By Catherine Hunter –
In support of Buncombe County School Board member Lisa Baldwin, several concerned citizens are raising alarm about the cost of solar panels proposed for the Enka High school roof. Using Facebook, blogs, news media and public comment, Baldwin and others have expressed concern that the solar panels project has cost Buncombe County Schools (BCS), “… almost a quarter of a million dollars.”
Yet the amount the Board of Education has currently spent on the solar panel project is a total of $53,090 with a refund coming of $10,000. This makes the total spent so far on the solar project $43,090, not the $236,000 figure being rumored.
In an August 20, 2012 interview with a local TV news station, Baldwin said, “I know for sure we spent $236,000, almost one quarter of a million dollars, looking into the solar, along with other improvements at the school and putting a new roof on top of an upgrade for the solar project.”
Baldwin has continued to express concern in board meetings, even taking time to address the issue during public comment. However, included in this total is the cost of the roof and other studies along with the cost of the solar project. A breakdown of this figure sheds light on the entirety of the project.
BCS Facilities Director Tim Fierle said the Enka High School 30-year-old roof was in the process of being replaced before the idea of solar panels was ever a factor. BCS has 3.85 million square feet of roof which they replace sections of each year in order to keep the roofs in current repair. The BCS maintenance staff, which does most of the work, had completed a section of the Enka High School roof two years ago and is planning to replace another section next year.
Along with the roof replacement, BCS looked at the 30-year-old HVAC system, which included some windows specially designed to work with the system. The board commissioned an Advanced Planning Study which cost $52,100 for the work. The study contained nothing about solar panels.
Fierle said once they realized the new HVAC system, which was up to current code, would cost more to operate, they considered alternative ways to support the additional cost.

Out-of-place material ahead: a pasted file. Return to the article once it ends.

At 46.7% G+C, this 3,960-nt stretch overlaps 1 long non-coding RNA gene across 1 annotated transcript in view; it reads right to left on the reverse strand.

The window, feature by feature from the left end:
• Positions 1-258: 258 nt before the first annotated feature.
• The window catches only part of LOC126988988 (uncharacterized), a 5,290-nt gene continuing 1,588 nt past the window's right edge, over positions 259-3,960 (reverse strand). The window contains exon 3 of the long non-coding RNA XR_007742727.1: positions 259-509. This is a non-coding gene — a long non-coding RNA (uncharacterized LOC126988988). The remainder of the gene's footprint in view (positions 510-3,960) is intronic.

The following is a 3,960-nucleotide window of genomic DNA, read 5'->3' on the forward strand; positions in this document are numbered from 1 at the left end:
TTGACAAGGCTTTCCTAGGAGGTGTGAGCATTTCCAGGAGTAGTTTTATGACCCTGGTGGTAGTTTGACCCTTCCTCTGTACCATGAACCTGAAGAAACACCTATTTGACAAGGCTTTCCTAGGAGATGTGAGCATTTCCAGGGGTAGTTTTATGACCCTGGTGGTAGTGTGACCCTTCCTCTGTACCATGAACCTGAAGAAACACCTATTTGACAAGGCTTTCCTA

“We brought to the board the option of a solar component to offset the new costs,” Fierle said.
At that time the board agreed to commission a study to look into the solar option. Phase one of the study explored whether it was feasible to put solar panels on the Enka High School roof. Phase two prepared the bid documents for the project and phase three provided for the administration of the construction.
Only phase one and two of the study have been completed and the total cost spent on phases one and two is $51,500. The board has not spent the additional $13,000 for phase three. In addition, Progress Energy has offered a $10,000 Design Assistance Grant for which BCS has already applied and expects to receive soon.
Fierle said in addition to the study, BCS has spent $1,591 on equipment in case they went ahead with the solar panel project. He added that they chose to replace a larger section of the roof and use a 30-year warranty roof rather than a 20-year roof because of the possibility of the solar panels.
The original 20-year roof would have cost $120,000, while the larger 30-year roof cost $227,100 minus credits totaling $5,900 they received when the solar project did not go through. This brought the cost of the new, larger, 30-year roof to $221,200.
Fierle said FLS, a solar developer was going to install the panels at no cost to the school board. According to Fierle, this is commonly done by developers because they can receive tax breaks and sell the generated power back to the electric company. However, most developers look for multimillion dollar projects, whereas the Enka project was only about a million dollars.
When the BCS board did not take immediate action, FLS’s investor, interested in the smaller Enka project, took their funds elsewhere. Fierle said the board still has some possible investors looking at the project.
The solar panels would allow BCS to cut the costs of running the HVAC heating system for Enka High School and would provide hot water for the school’s other needs such as dish washing, restrooms and gym showers.